Conquest of the Crystal Palace (NES)

Sit, Ubu, sit! Good dog!

It’s time to get obscure again. Here’s Conquest of the Crystal Palace from 1990. Published by Asmik, this one was actually one of the first titles developed by Quest, who would later garner much more critical and commercial attention with their work on the Final Fantasy Tactics and Ogre Battle games. Don’t come expecting any sort of strategy RPG experience here, though, because Conquest is yet another NES side-scrolling action-platformer.

This one casts the player in the role of a teenage boy named Farron. One day, Farron’s trusty dog Zap starts talking to him! Sadly, this doesn’t kick off the chilling 8-bit adaptation of the Son of Sam murders that we’ve all been waiting for. Instead, Zap explains that Farron is really an exiled prince who’s been living in hiding since infancy from the demon Zaras, who took over his kingdom and killed his parents. Now that Farron has come of age, it’s time for him to liberate the Crystal Palace from Zaras and reclaim his birthright by walking from left to right through a total of five stages and slicing up every monster along the way with his trusty sword.

Before he sets off, Farron is offered the choice of one of three different magic crystals that will alter his standard abilities in various ways. One increases maximum health, another boosts jump height, and the third allows for a projectile fireball attack. The two powers you don’t choose are available for purchase later on in shops, however, so don’t agonize too much over this bit.

Farron also isn’t alone on his quest. Zap will accompany him throughout the game and, when activated, will dash back and forth across the screen attacking any enemies in sight. This can be useful, particularly during battles against the bosses laying in wait at the end of each stage, but the player must use Zap sparingly, since he has his own separate health gauge that tends to deplete fairly quickly due to the kamikaze nature of his attacks. Make sure to hit up the shops for some healing dog chow as needed. This “boy and his dog” angle is Conquest’s central gameplay gimmick and arguably its most noteworthy feature overall.

The other standout element is the game’s art style. Ignoring the feeble attempts at Westernized character portraits in the instruction manual, this is a distinctly Japanese take on a fantasy world. It’s really quite remarkable how little the original release, Matendōji (“Demon Heaven Boy”), was altered during the localization phase. The character designs, level decor, and even music are all unmistakably East Asian. They even left the kanji text on the weapon select menu and map screen intact! Many games on the Famicom went for this sort of style, but few among them saw release in North America for obvious reasons.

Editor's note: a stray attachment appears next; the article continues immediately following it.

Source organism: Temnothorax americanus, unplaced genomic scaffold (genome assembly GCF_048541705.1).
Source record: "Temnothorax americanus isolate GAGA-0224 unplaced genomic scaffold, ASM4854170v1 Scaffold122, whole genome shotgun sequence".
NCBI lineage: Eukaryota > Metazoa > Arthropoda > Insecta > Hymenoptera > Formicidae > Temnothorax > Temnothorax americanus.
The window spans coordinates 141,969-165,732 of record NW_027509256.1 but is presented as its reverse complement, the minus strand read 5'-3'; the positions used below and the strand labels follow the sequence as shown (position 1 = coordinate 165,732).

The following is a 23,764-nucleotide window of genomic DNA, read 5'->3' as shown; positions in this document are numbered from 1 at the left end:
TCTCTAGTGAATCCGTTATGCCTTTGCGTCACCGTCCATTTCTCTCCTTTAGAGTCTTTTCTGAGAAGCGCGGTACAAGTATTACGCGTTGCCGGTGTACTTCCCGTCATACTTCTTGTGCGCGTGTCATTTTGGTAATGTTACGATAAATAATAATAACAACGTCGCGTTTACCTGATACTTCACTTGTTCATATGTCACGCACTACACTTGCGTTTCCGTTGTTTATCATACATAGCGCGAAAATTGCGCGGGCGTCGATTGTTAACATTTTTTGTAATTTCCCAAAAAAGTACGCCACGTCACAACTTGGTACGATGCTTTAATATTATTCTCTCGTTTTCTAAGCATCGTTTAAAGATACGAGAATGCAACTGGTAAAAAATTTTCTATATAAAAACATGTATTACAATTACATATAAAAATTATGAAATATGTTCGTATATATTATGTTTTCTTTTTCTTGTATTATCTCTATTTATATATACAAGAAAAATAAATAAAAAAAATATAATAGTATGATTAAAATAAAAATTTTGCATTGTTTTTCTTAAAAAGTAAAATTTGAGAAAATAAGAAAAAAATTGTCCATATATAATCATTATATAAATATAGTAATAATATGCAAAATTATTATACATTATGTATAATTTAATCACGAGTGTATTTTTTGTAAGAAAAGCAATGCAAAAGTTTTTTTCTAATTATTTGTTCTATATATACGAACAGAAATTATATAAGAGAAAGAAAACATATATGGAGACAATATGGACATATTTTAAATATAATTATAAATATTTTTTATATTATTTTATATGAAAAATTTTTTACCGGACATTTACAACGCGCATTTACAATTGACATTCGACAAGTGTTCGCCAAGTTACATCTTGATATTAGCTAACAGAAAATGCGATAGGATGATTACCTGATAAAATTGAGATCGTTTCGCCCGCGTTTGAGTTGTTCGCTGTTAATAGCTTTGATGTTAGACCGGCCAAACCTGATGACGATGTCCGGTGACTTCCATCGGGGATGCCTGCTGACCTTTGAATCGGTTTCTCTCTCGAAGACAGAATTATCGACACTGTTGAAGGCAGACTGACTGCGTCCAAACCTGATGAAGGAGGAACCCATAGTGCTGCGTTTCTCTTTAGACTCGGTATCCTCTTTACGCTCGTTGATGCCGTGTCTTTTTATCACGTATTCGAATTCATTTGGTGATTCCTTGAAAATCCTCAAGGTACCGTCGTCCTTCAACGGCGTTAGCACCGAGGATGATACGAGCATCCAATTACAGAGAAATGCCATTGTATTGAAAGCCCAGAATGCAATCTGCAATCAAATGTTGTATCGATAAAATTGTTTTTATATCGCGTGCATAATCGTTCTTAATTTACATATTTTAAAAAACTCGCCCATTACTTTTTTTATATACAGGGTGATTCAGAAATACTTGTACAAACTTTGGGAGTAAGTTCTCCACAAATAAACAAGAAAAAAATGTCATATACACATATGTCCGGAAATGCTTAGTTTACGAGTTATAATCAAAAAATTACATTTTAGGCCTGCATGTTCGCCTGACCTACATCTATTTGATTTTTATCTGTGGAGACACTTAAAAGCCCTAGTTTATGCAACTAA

Apart from this, Conquest comes off as a fairly average entry in its field. Pass through a gauntlet of enemies, pits, and other hazards until you reach the big boss. If you still have enough lives and health remaining to kick his ass, it’s on to the next stage. If not, there are unlimited continues. Each stage also features a couple appearances by the shopkeeper Kim, who seemingly spends her time just standing around monster infested hellholes waiting for little samurai boys to happen by so she can try to sell them dog food. Hey, it’s a living! Silly as the old “suspiciously convenient magical merchant” setup is, I like Kim. She’s probably the closest thing this game has to a real character. She’ll get irate if you try to buy items you can’t afford, elated if you buy a ton of stuff at once, and even dons glasses and a suit and tie to dispense hints in the form of an anachronistic “QNN” tv news report. Her overall design and facial expressions are also super cute. Yay, Kim!

There are a few disappointing aspects of the game that I feel are worth mentioning, too. The control is a bit weird as it relates to jumping attacks, since attacking in mid-air will abruptly cancel your jump and cause you to drop prematurely. This can be a killer if you’re trying to leap across a gap and cut down an airborne enemy simultaneously. That sort of manuver might be your bread and butter in Ninja Gaiden, but Farron is clearly no Ryu Hayabusa.

Attacks in general also feel a bit weak. That’s not to say that they are weak. They definitely get the job done. There’s even an undocumented super sword move for Farron triggered by mashing left and right on the D-pad while attacking that can destroy bosses in seconds once mastered. At the same time, they lack a certain oomph that would make them really satisfying to land. Though this is likely a very subjective response to certain aspects of the animation and sound effects, I rarely felt like I was truly kicking monster ass no matter how well I was doing.

Finally, I didn’t much care for the pacing of Conquest’s final stage. The entire level is filled with dozens of identical falling lava hazards that force the player to halt and wait for an opening in their pattern before proceeding. They’re not hard to spot, the pattern is always the same, and the lava doesn’t even do very much damage. It really seems like the designers are forcing you to stop moving every few steps just to artificially lengthen a very short game. Not cool.

On balance, Conquest of the Crystal Palace’s charms do outweigh its annoyances. It’s absolutely worth a look for anyone that enjoys NES action titles enough to be digging deep into the library for these sorts of second and third string oddballs. It’s just too bad that breakout star Kim never got the spinoff adventure she deserved.



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